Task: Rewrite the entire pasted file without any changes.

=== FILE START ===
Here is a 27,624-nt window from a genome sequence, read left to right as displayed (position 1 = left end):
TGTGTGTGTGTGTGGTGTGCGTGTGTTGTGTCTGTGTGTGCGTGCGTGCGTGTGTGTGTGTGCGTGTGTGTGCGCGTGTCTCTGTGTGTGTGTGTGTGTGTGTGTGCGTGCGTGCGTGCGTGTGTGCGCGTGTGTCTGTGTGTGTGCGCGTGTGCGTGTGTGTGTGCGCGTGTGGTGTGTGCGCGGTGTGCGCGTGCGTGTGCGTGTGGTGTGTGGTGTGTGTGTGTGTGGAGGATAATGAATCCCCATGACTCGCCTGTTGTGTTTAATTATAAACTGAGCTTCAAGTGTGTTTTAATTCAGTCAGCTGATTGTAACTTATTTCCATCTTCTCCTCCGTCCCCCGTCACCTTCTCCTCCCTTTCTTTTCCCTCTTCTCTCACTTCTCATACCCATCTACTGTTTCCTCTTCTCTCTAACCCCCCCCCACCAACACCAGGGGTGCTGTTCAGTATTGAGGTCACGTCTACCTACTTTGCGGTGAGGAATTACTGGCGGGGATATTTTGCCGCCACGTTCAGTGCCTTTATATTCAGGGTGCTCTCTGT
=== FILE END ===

Here is a 27,624-nt window from a genome sequence, read left to right as displayed (position 1 = left end):
TGTGTGTGTGTGTGGTGTGCGTGTGTTGTGTCTGTGTGTGCGTGCGTGCGTGTGTGTGTGTGCGTGTGTGTGCGCGTGTCTCTGTGTGTGTGTGTGTGTGTGTGTGCGTGCGTGCGTGCGTGTGTGCGCGTGTGTCTGTGTGTGTGCGCGTGTGCGTGTGTGTGTGCGCGTGTGGTGTGTGCGCGGTGTGCGCGTGCGTGTGCGTGTGGTGTGTGGTGTGTGTGTGTGTGGAGGATAATGAATCCCCATGACTCGCCTGTTGTGTTTAATTATAAACTGAGCTTCAAGTGTGTTTTAATTCAGTCAGCTGATTGTAACTTATTTCCATCTTCTCCTCCGTCCCCCGTCACCTTCTCCTCCCTTTCTTTTCCCTCTTCTCTCACTTCTCATACCCATCTACTGTTTCCTCTTCTCTCTAACCCCCCCCCACCAACACCAGGGGTGCTGTTCAGTATTGAGGTCACGTCTACCTACTTTGCGGTGAGGAATTACTGGCGGGGATATTTTGCCGCCACGTTCAGTGCCTTTATATTCAGGGTGCTCTCTGT